The Hurricane Heist Review
So bad it's almost good. Almost.
Rob Cohen, the man behind the very first The Fast and The Furious film writes and directs this cheesy so-bad-it's-almost-good actioner about a heist... in a hurricane.With films like The Fast and The Furious, XXX and Stealth under his belt, it's understandable to write off Cohen as an action-directing one-trick-pony, albeit a not incompetent one. Later efforts like the abortive Tyler Perry take on the James Patterson / Alex Cross franchise and the, Jennifer Lopez vehicle, The Boy Next Door appear to be that all Cohen is really good at - if he's good at anything - delivering modest budget high octane action flicks that have a Michael Bay-lite feel, only without quite as much freneticism.However, unbelievable as it may seem, half a Century ago Cohen made his name as the man who discovered the script for the excellent Redford/Newman re-teaming, The Sting. There's no doubt that he has taste, it's just a shame that he hasn't really used it in years, with his latest 90s Michael Bay-lite flick cheesy enough to give Besson's b-movie actioners a run for their money. It's harmlessly throwaway entertainment, if you're in the right forgiving mood, but it really has come about 20 years too late to the party.
A couple of high tech hackers join forces with a corrupt Treasury agent to raid a secure US Treasury facility, planning to use the incoming Category 5 hurricane to mask their heist. They find their plan complicated by a disparate group of individuals: a young Treasury agent (Maggie Grace - the Taken Trilogy), who survives their assault, as well as two local brothers who have faced storms before, one an ex-marine (Ryan Kwanten - True Blood, Red Hill) and one a eye-of-the-storm-driving meteorologist (Toby Kebbell - Warcraft, War for the Planet of the Apes).
90s action fans will be distinctly familiar with the themes here; this is the same cheesy territory that fueled the 1998 heist-in-the-middle-of-a-flood flick Hard Rain, starring Morgan Freeman and Christian Slater (ironically, both Hard Rain and The Hurricane Heist were retitled after their producers raised concerns about them sounding too much like disaster flicks - they were originally 'The Flood' and 'Category 5', respectively). It's also familiar territory when you look at that era because there were dozens of films which were using a Die Hard-esque heist (thinly veiled under a terrorist angle) premise where an unlikely individual has to take on a group of robbers who are using some elaborate scheme to make money (including outlandish skydiving robbers in Drop Zone or mountain mayhem in Cliffhanger), however, in the absence of a named star, Cohen attempts to fill the void with storm action instead. He's got plenty of form for this; the first The Fast and The Furious film repurposed the story to Point Break with a (then)no-name cast and plenty of car chases, but Vin Diesel, back before his ego started writing cheques his body couldn't cash, had enough screen presence to make it work.
In 2018 it doesn't quite work, trading hard in the genre's tropes but neither having enough commitment to fully embrace its status as a throwback actioner (it's got such a low bodycount it could have been PG), nor having the budget to realise any striking action sequences. There are flourishes, with the middle act making something of a fun little storm truck, but it's mostly just bad dialogue, messy performances, and muted gunplay, and it's clear they saved the majority of the $38M budget for the last ten minutes, and a scene which Cohen handled far better twenty years ago in his own The Fast and The Furious.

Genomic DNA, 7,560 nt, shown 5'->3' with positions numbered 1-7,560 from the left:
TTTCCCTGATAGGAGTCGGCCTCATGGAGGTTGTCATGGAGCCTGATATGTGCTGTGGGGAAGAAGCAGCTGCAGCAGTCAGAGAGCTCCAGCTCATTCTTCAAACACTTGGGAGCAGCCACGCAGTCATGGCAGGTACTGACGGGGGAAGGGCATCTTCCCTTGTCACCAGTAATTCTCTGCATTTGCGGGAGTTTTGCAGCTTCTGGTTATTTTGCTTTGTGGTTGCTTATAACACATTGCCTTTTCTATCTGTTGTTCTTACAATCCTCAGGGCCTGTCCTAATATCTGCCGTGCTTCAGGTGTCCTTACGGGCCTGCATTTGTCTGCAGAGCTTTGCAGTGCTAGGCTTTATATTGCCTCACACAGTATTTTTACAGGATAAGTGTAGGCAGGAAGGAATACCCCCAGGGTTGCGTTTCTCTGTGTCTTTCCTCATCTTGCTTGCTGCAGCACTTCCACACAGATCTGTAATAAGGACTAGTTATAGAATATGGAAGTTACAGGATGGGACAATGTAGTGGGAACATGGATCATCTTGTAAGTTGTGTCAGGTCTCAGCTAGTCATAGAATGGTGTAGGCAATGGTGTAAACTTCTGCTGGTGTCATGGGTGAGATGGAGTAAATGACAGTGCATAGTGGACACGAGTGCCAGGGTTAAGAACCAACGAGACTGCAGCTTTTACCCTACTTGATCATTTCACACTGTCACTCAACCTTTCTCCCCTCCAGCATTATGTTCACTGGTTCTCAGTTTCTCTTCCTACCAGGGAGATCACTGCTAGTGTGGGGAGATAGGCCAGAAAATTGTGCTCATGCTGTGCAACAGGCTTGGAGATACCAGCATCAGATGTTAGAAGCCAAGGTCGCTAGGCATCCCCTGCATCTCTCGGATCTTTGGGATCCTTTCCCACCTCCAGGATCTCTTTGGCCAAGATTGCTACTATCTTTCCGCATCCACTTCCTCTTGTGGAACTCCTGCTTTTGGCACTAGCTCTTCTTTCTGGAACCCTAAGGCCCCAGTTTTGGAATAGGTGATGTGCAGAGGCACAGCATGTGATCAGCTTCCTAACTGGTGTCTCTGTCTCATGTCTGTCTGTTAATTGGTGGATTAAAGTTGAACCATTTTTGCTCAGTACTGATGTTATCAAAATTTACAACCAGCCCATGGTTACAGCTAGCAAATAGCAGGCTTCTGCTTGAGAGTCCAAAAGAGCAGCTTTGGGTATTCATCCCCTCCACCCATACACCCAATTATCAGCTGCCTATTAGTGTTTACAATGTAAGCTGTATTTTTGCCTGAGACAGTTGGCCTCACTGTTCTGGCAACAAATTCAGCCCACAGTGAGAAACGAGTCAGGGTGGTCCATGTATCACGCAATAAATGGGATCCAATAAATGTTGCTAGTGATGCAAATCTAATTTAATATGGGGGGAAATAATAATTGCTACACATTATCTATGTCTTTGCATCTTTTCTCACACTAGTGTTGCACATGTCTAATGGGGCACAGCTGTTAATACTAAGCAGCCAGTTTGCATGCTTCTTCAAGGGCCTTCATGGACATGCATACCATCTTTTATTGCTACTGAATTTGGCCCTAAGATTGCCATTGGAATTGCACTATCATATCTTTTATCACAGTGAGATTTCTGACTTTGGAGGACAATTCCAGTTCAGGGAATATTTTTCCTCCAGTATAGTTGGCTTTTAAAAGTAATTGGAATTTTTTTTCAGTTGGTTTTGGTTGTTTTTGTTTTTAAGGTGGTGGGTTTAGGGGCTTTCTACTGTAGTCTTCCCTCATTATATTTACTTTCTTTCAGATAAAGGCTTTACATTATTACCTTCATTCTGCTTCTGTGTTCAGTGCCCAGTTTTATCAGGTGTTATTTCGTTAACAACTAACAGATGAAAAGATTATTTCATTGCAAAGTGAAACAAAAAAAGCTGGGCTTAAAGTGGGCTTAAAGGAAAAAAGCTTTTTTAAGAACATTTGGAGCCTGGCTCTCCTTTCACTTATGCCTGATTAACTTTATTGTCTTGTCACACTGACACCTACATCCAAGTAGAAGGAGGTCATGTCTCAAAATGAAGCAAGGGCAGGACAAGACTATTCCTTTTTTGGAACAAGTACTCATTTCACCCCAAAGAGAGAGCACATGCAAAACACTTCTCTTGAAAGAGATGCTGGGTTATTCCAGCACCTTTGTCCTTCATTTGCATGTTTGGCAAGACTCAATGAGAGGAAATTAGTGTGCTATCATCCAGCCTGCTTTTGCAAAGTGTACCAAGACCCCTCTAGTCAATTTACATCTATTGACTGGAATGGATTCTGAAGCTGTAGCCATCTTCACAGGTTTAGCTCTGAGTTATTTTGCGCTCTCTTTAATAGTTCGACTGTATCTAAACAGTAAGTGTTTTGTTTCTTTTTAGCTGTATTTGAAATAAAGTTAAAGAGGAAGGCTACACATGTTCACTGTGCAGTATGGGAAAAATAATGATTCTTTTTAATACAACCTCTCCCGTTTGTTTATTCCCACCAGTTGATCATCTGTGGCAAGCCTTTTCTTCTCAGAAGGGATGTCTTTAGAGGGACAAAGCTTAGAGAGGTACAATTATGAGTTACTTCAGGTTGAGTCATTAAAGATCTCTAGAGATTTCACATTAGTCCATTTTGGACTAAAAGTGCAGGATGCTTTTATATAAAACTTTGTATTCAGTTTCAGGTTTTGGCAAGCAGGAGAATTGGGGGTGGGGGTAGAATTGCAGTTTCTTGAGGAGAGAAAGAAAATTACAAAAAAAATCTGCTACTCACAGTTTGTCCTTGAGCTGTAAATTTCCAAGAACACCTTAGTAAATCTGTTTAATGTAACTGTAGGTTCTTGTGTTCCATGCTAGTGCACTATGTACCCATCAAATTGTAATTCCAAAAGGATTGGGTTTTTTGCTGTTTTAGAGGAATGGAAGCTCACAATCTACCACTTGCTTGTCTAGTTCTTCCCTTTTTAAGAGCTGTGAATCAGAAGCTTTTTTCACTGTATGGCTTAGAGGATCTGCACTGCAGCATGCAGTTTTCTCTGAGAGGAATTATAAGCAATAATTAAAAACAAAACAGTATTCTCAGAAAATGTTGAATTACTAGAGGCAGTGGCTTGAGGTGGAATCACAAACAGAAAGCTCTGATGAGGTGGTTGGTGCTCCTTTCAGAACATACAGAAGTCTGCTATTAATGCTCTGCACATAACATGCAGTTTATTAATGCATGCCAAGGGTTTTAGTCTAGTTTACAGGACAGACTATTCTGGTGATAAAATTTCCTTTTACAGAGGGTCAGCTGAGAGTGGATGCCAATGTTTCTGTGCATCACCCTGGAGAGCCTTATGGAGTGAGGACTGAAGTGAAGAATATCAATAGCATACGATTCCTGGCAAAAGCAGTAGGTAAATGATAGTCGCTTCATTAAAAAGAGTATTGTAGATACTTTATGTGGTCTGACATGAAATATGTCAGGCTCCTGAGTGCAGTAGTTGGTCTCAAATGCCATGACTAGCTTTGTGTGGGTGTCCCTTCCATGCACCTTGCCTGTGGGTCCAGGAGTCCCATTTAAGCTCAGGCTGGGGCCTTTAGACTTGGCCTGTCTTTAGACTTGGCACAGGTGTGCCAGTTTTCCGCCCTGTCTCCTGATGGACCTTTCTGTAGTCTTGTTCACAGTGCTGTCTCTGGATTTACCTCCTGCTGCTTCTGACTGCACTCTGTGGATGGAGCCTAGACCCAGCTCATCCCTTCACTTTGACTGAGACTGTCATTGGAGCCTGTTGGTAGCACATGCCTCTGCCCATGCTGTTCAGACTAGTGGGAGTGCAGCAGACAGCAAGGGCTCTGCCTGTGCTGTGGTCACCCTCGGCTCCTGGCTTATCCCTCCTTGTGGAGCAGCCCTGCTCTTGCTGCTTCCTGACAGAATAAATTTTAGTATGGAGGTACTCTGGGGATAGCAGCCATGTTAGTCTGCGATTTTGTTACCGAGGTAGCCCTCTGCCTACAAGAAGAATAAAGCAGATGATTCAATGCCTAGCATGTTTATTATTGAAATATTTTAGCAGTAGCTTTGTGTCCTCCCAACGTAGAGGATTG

The 90s Michael Bay-lite flick is cheesy enough to give Besson's b-movie actioners a run for their money.
Maggie Grace is much more tolerable when she's not employing the Grenadar(TM) she became famous for in the Taken movies, playing a tougher role which really should have been the focal point, instead of being split between Grace, Kebbell (in a rare heroic role) and Home and Away veteran Ryan Kwanten (who inexplicably spends the majority of the movie incapacitated and is the world's worst ex-Marine) to offer a more shotgun approach towards broadly-painted protagonists. For Cohen clearly the storm's the key, but with neither a strong hero - or anti-hero - presence, nor even a scenery-chewing villain actor on hand (Brit actor Ralph Ineson, from Game of Thrones and The Witch, fumbles his way around something which really needed a Lithgow or a Hopper), and without the budget to go full Emmerich (2012), The Hurricane Heist feels like a misfire on all counts.
This Sky Cinema Original certainly has a different flavour to its Netflix Original counterparts, and some might find that a little refreshing, with a slick veneer that makes it feel more like a movie (albeit b-movie, or straight-to-DVD) rather than that now-commonplace Netflix look. It's also hardly going to be regarded as a contender which just went wrong (c.f. Duncan Jones' Mute), and instead largely knows exactly what it wants to be, and, for good and bad, doesn't really have any pretentious aspirations about wanting to be anything else. Between the hurricane and the hit and miss action, Cohen may well capture the interest of those who have fond memories of Twister and his first Fast and Furious flick, but you have to be pretty forgiving to make it undistracted through this latest vehicle. Indeed it may well be better enjoyed as an unintentional parody; an almost so-bad-it's-good flick which you can kind of understand being called "the Sharknado of heist movies", something of a mixed comparison which only further highlights the 'ambitions' of this project.
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